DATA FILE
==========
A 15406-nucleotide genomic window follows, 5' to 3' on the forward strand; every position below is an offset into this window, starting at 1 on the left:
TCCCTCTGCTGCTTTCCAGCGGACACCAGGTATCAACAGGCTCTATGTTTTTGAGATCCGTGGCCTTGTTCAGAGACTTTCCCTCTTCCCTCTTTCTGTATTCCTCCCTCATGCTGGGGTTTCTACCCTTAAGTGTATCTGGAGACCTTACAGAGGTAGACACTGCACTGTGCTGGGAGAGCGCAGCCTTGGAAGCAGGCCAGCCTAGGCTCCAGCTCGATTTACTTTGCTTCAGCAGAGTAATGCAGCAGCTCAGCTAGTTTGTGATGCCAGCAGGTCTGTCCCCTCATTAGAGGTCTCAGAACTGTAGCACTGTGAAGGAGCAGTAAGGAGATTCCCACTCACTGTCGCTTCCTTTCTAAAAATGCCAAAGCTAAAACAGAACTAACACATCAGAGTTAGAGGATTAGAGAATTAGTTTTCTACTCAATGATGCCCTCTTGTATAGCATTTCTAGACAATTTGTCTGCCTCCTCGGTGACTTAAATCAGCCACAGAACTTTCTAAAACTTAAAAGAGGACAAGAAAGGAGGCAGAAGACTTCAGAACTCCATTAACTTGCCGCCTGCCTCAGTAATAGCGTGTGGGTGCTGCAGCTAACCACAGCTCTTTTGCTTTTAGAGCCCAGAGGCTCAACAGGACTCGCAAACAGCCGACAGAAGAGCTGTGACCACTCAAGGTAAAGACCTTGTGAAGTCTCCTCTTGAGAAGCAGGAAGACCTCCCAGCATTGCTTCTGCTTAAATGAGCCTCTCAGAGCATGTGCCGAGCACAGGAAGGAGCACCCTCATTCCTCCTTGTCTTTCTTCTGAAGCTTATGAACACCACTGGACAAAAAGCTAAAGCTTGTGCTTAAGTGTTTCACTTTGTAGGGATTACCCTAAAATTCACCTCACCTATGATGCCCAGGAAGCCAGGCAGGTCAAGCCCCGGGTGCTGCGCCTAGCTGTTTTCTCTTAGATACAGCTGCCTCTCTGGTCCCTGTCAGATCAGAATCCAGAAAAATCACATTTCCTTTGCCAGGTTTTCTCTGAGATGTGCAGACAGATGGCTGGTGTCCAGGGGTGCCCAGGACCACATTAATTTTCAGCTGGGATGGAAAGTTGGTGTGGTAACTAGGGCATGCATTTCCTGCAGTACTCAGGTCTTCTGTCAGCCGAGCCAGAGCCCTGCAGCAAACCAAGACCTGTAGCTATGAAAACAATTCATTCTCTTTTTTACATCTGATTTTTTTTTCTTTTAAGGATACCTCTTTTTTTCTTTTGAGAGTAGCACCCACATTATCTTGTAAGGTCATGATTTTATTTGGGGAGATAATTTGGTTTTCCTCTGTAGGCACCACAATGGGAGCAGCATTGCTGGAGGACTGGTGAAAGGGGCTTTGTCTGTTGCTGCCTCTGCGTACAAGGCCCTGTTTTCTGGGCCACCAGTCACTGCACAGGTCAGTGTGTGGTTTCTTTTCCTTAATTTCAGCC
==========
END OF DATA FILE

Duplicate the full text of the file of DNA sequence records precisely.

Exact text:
A 15406-nucleotide genomic window follows, 5' to 3' on the forward strand; every position below is an offset into this window, starting at 1 on the left:
TCCCTCTGCTGCTTTCCAGCGGACACCAGGTATCAACAGGCTCTATGTTTTTGAGATCCGTGGCCTTGTTCAGAGACTTTCCCTCTTCCCTCTTTCTGTATTCCTCCCTCATGCTGGGGTTTCTACCCTTAAGTGTATCTGGAGACCTTACAGAGGTAGACACTGCACTGTGCTGGGAGAGCGCAGCCTTGGAAGCAGGCCAGCCTAGGCTCCAGCTCGATTTACTTTGCTTCAGCAGAGTAATGCAGCAGCTCAGCTAGTTTGTGATGCCAGCAGGTCTGTCCCCTCATTAGAGGTCTCAGAACTGTAGCACTGTGAAGGAGCAGTAAGGAGATTCCCACTCACTGTCGCTTCCTTTCTAAAAATGCCAAAGCTAAAACAGAACTAACACATCAGAGTTAGAGGATTAGAGAATTAGTTTTCTACTCAATGATGCCCTCTTGTATAGCATTTCTAGACAATTTGTCTGCCTCCTCGGTGACTTAAATCAGCCACAGAACTTTCTAAAACTTAAAAGAGGACAAGAAAGGAGGCAGAAGACTTCAGAACTCCATTAACTTGCCGCCTGCCTCAGTAATAGCGTGTGGGTGCTGCAGCTAACCACAGCTCTTTTGCTTTTAGAGCCCAGAGGCTCAACAGGACTCGCAAACAGCCGACAGAAGAGCTGTGACCACTCAAGGTAAAGACCTTGTGAAGTCTCCTCTTGAGAAGCAGGAAGACCTCCCAGCATTGCTTCTGCTTAAATGAGCCTCTCAGAGCATGTGCCGAGCACAGGAAGGAGCACCCTCATTCCTCCTTGTCTTTCTTCTGAAGCTTATGAACACCACTGGACAAAAAGCTAAAGCTTGTGCTTAAGTGTTTCACTTTGTAGGGATTACCCTAAAATTCACCTCACCTATGATGCCCAGGAAGCCAGGCAGGTCAAGCCCCGGGTGCTGCGCCTAGCTGTTTTCTCTTAGATACAGCTGCCTCTCTGGTCCCTGTCAGATCAGAATCCAGAAAAATCACATTTCCTTTGCCAGGTTTTCTCTGAGATGTGCAGACAGATGGCTGGTGTCCAGGGGTGCCCAGGACCACATTAATTTTCAGCTGGGATGGAAAGTTGGTGTGGTAACTAGGGCATGCATTTCCTGCAGTACTCAGGTCTTCTGTCAGCCGAGCCAGAGCCCTGCAGCAAACCAAGACCTGTAGCTATGAAAACAATTCATTCTCTTTTTTACATCTGATTTTTTTTTCTTTTAAGGATACCTCTTTTTTTCTTTTGAGAGTAGCACCCACATTATCTTGTAAGGTCATGATTTTATTTGGGGAGATAATTTGGTTTTCCTCTGTAGGCACCACAATGGGAGCAGCATTGCTGGAGGACTGGTGAAAGGGGCTTTGTCTGTTGCTGCCTCTGCGTACAAGGCCCTGTTTTCTGGGCCACCAGTCACTGCACAGGTCAGTGTGTGGTTTCTTTTCCTTAATTTCAGCC